CONCORD — Hope springs eternal, as does the perennial effort by Sen. Lou D’Allesandro to see a casino gambling bill become law in New Hampshire.
The Manchester Democrat has for years brought casino gambling bills to the Senate only to see them die in the House. The House came within one vote of passing casino gambling in 2014, but defeated the idea soundly, 275-82, in 2017.
This year’s effort by the dean of the Senate looked doomed from the start, when SB 310, authorizing two casinos in the state, was tabled by the Senate after a 13-11 vote against it on March 7.
But in the ensuing two weeks, D’Allesandro managed to convince three senators to swing his way, and on Thursday the bill came off the table and was passed by the Senate in a 13-11 vote.
Senators Jeb Bradley, R-Wolfeboro, Melanie Levesque, D-Nashua, and David Starr, R-Franconia, switched from “no” votes on March 7 to “yes” votes on March 21, while Sen. Jay Kahn, D-Keene, switched from “yes” to “no.”
Kahn and Starr canceled each other out, leaving D’Allesandro with the two votes he needed to change the result.
“I think I convinced them that it did have economic value,” said the state’s longest serving senator. He also cited the 3-1 vote by the House earlier in the week in support of legalized sports betting and the expansion of keno after another round of town elections.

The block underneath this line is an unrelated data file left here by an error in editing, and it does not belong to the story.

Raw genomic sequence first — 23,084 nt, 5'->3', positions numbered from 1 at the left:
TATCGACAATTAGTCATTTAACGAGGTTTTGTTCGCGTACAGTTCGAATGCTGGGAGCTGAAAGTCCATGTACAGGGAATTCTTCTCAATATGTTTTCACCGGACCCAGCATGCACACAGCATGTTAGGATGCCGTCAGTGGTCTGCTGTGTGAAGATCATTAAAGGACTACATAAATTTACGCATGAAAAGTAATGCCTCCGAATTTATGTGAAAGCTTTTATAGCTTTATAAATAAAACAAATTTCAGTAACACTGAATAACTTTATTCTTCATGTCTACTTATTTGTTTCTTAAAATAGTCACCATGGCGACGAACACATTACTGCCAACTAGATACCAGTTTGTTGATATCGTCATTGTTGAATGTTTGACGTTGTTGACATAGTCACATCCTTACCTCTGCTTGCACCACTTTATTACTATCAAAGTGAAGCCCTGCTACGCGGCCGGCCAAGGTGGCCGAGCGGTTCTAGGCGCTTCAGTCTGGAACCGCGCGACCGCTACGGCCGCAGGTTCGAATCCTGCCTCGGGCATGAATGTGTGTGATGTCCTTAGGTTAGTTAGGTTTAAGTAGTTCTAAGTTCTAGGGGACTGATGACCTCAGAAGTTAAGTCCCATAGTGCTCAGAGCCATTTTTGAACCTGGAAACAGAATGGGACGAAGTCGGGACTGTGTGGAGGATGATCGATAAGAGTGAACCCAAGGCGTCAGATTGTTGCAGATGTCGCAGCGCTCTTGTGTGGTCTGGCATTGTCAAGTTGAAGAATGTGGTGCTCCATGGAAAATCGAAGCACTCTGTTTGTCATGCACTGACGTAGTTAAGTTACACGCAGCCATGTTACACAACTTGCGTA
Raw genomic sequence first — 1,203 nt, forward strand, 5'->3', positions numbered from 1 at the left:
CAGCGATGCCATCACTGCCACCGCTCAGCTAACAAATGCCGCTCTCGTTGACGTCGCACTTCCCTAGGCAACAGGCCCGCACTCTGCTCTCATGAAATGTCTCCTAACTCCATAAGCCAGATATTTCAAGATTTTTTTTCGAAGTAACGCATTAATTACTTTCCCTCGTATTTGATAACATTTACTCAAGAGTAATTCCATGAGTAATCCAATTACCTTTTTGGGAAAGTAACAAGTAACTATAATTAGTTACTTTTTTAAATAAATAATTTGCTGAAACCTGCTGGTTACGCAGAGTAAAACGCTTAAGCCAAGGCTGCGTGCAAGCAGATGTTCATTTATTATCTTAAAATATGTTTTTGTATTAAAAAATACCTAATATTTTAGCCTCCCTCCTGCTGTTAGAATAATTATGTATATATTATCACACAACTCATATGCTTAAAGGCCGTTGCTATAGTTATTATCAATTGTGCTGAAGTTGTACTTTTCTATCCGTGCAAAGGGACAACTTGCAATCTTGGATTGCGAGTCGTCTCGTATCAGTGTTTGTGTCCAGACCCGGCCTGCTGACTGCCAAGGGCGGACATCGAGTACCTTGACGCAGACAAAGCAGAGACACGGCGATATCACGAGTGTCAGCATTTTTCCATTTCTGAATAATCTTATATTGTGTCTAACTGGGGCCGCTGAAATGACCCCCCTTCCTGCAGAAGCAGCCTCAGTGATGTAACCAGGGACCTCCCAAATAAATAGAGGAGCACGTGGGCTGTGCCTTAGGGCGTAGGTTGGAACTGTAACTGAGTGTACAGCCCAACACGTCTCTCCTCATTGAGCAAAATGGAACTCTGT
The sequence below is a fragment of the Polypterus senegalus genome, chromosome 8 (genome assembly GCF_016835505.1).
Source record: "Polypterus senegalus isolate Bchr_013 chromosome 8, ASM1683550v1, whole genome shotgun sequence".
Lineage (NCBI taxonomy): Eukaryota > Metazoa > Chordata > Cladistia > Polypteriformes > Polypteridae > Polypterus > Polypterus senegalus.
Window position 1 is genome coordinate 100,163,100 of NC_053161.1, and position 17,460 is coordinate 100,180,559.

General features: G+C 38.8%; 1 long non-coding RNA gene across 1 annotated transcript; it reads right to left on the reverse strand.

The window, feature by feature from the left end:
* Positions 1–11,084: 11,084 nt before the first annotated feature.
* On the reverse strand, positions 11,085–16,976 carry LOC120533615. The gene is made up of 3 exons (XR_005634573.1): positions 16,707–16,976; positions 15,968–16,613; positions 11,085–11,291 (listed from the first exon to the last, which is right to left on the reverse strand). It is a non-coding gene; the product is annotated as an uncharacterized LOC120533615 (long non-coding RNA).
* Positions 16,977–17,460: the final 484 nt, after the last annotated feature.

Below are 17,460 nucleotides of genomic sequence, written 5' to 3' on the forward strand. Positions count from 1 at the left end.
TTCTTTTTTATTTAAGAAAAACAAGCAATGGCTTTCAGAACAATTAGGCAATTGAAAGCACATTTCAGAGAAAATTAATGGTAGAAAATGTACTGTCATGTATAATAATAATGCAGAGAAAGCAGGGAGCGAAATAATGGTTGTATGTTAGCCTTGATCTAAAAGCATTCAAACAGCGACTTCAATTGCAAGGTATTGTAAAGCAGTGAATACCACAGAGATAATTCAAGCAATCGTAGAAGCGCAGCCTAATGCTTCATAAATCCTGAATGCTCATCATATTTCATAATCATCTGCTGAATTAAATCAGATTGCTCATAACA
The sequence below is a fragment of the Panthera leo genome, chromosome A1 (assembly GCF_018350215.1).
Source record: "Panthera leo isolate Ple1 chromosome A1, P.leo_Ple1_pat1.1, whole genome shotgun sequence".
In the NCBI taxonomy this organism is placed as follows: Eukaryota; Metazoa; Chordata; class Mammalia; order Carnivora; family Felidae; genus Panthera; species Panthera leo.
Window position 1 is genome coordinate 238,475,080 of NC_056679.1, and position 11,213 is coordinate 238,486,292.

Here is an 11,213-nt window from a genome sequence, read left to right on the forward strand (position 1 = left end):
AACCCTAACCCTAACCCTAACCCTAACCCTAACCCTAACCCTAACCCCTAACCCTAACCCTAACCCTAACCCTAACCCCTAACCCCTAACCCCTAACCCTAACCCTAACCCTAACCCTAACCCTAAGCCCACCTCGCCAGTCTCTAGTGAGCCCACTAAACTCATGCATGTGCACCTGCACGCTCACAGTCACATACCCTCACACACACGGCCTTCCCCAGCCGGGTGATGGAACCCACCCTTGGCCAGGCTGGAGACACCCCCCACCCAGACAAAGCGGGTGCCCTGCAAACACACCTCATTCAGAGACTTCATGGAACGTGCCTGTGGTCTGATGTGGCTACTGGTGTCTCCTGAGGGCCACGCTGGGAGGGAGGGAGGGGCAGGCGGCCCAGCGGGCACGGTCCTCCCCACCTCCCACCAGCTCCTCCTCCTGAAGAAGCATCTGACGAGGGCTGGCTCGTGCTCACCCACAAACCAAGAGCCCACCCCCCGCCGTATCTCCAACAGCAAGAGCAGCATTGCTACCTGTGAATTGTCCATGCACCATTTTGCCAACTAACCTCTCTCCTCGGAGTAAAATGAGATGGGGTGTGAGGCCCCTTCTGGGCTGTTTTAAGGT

D’Allesandro believes the political and economic environment for casino gambling has shifted in his direction.
“I think there’s a growing consciousness of the reality that the gaming business has settled in around us and this may be our last chance to take part if we want to enjoy the economic pluses that can come from this,” he said.
“We all know that Massachusetts facility will be opening up and New Hampshire people will go there. Why not keep them in New Hampshire?”
The bill that passed the Senate on Thursday and now heads to the House authorizes two casinos, a category one and category two.
Category one will require a $40 million license fee, and be approved for 160 tables, 3,500 video lottery machines, and sports betting. The category two license at $20 million would allow 80 tables, 1,500 video lottery machines and sports betting. No entity could hold both licenses.
Legislative staff estimate the potential revenue to the state at $134 million by 2023 and $194 million by 2024.
Sen. Martha Fuller Clark, D-Portsmouth, has been arguing against the casino proposals almost as long as D’Allesandro has been arguing for them.
“We will never be able to see a casino to compete with the Wynn in Everett, Mass.,” she said.
“We will only see New Hampshire people at these New Hampshire casinos and it will be like robbing Peter to pay Paul, taking money out of the pockets of our citizens and putting it into government in a process that will have a major impact on tourism and our reputation as a family-friendly state. In the end we will only lose more than will gain.”